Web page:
From the outset our dream was to build a home not only for us but for our children and the children’s grandparents. Additional costs and benefits from sustainable elements are difficult to quantify as we also have BAL 40 requirements nor have we lived in the home yet so all current costs quoted are estimates.
The house is brick veneer, using recycled bricks with a colorbond roof. Our home is wrapped with a vapour permeable wall insulation wrap with all joints taped to reduce air leakage. Entry is via a mud room (providing an air lock) that reduces heat gain/loss when entering or leaving. Two internal brick walls help moderate temperature by providing thermal mass in the main living areas.
All windows are thermally broken double glazed aluminium. There are also four mechanically operated windows positioned in the centre of the cathedral ceiling allowing for sunlight into the centre of the home and for purging of unwanted hot air during the summer months. Majority of windows are positioned to the north and east to maximise natural light. The homes internal temperature will be maintained by a 3 phase refrigerated heating cooling unit. It is expected the 10kW solar system installed on the stable roof should offset power used. Hot water will be provided by 2 heat pump units.
Outside we have sheep and alpacas that reduce the need for mechanical grass maintenance and provide us with organic fertilizer for the vegetable garden and small orchard. We are fortunate to have grandad tending to the “food factory” with our children and their cousins enjoying many seasonal delights, as well as knowing what tomatoes should taste like.
No mains water connected, requires us to collect all rain water and with a total water storage capacity of nearly 200,000 litres, we have never needed to buy in additional water . A 22,500 litre water tank positioned uphill provides gravity fed water to the food factory. Rainwater is collected from the roof to use on the property. Once the house is built we plan to build a chook house which will provide joy, eggs and additional fertilizer.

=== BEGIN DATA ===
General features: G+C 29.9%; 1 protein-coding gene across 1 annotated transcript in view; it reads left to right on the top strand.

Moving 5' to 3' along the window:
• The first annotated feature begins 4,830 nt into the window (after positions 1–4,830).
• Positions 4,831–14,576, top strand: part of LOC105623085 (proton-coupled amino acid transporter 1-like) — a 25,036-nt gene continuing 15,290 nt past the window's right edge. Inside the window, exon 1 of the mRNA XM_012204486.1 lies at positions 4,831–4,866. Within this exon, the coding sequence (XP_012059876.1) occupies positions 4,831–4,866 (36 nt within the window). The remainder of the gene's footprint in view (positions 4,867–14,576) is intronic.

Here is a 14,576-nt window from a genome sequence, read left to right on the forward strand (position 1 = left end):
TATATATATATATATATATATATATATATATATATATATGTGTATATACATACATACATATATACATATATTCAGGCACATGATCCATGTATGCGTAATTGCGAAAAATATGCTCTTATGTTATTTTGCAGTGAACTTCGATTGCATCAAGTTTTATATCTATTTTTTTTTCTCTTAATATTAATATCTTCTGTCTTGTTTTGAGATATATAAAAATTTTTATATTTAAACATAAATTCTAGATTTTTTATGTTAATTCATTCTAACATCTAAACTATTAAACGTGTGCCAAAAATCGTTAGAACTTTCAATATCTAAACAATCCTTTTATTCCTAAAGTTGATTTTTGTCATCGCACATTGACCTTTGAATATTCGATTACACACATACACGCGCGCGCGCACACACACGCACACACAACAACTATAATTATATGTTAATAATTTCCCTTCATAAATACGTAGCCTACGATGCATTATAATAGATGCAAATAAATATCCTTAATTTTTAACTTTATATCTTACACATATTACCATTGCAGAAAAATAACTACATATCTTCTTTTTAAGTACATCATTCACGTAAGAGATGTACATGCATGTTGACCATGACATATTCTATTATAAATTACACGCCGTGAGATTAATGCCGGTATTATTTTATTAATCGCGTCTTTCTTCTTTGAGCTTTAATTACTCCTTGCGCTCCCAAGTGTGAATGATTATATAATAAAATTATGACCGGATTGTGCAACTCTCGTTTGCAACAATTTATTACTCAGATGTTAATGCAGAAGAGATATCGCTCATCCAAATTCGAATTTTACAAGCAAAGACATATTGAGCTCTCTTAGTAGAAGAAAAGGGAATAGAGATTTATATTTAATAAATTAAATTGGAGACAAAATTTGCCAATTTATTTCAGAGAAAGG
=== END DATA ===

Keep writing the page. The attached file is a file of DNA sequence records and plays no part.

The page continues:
Future plans include diverting waste water to gardens, battery storage for the solar system, edible plants and herbs planted around the outdoor entertaining area, indoor plants, a natural pool with a windmill to pump water through reed beds for filtration, edible plantings throughout the gardens and some deciduous plants along the northern elevation to provide for passive shading in summer.
We were hoping to have our virtual tour ready for SHD 2020 but due to my lack of IT knowledge were unable too. I have managed to add a few photos of our chicken coop with fox safe skirt mesh, Some wall shelving made using left over timber, floating kitchen shelves with sneaky magnet inserts again with leftover materials. Salvaged Reo bar used for ballstrading, loft ladders made from leftover framing and wicking beds made from unwanted water tanks. Although we purchased the gal piping for the bespoke light fixture it could be source with some forward thinking.
Read more in the Gazette, Sustainable living starts at home, story written by Jessica Anstice
This house achieved a NatHERS rating of 6 stars using NatHERS accredited software (FirstRate5). Find out how the star ratings work on the Nationwide House Energy Rating Scheme (NatHERS) website.
The house also achieved 10 stars with the Victorian Residential Efficiency Scorecard. If you would like to find out more click here.